USTA Home > News Home > It was a banner freshman campaign for Trot Fudge Sundae

It was a banner freshman campaign for Trot Fudge Sundae
Thursday, January 03, 2013 - by Kimberly French, USTA Web Newsroom Senior Correspondent

       Decrease Text Size    Increase Text Size   Print   Email

Kimberly French
Louisville, KY --- When she repelled Little Ms Chrissy’s monstrous closing bid at the wire in the $70,000 American-National at Balmoral Park on Sept. 19, Trot Fudge Sundae assured herself a unique page in the sport’s history.

“I had to check with the United States Trotting Association and their records only went back about 30 years or so,” explained Jim Bafia, the filly’s co-owner. “But I checked with Doc Langley too and as far as the record books show, she is the only Illinois-bred 2-year-old trotting filly to win the American-National. As an Illinois owner that’s something to hang your hat on and I’m also glad she got it for her breeder (Anna Ruman), as her father used to take her to the American-National. It meant a lot to her.”

The daughter of American Native and What A Joy was purchased privately by Bafia and fellow owner Eugene White from Mike Brink after her triumph in a $10,000 Fox Valley Flan elimination on July 25 at Balmoral Park in what was her third start and second victory. 2012 Illinois Harness Racing Hall of Fame inductee Dirk Simpson had watched the filly train down at Springfield all winter and after she finished second in her debut on June 20 in the $6,000 Star Slinger Stakes at Balmoral Park, Trot Fudge Sundae won her second pari-mutuel engagement, a $5,000 Vaporize Stake contest, on July 8 over the same track.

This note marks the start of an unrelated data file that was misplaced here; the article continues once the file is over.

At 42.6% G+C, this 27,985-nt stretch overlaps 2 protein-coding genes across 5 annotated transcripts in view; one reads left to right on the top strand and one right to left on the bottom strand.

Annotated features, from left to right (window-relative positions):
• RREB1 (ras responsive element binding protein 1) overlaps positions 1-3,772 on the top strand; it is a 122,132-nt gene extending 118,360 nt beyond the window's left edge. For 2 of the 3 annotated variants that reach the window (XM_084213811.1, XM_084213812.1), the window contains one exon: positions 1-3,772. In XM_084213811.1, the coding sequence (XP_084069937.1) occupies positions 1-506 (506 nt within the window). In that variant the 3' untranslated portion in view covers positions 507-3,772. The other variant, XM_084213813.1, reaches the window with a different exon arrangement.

“Mike talked about how he liked her,” Simpson said. “Then I watched her first start and after that Mike said he would like to sell her, so when Jim approached me about training some babies, I told him she was for sale and how much Mike liked this filly.”

Balmoral Park photo
Trot Fudge Sundae and Dave Magee made every call a winning one in the $70,000 American-National for 2-year-old trotting fillies.

Bafia and White were actually interested in bringing home another horse, but bought Trot Fudge Sundae based on Simpson’s advice, some investigation and disillusionment with how the other animal performed.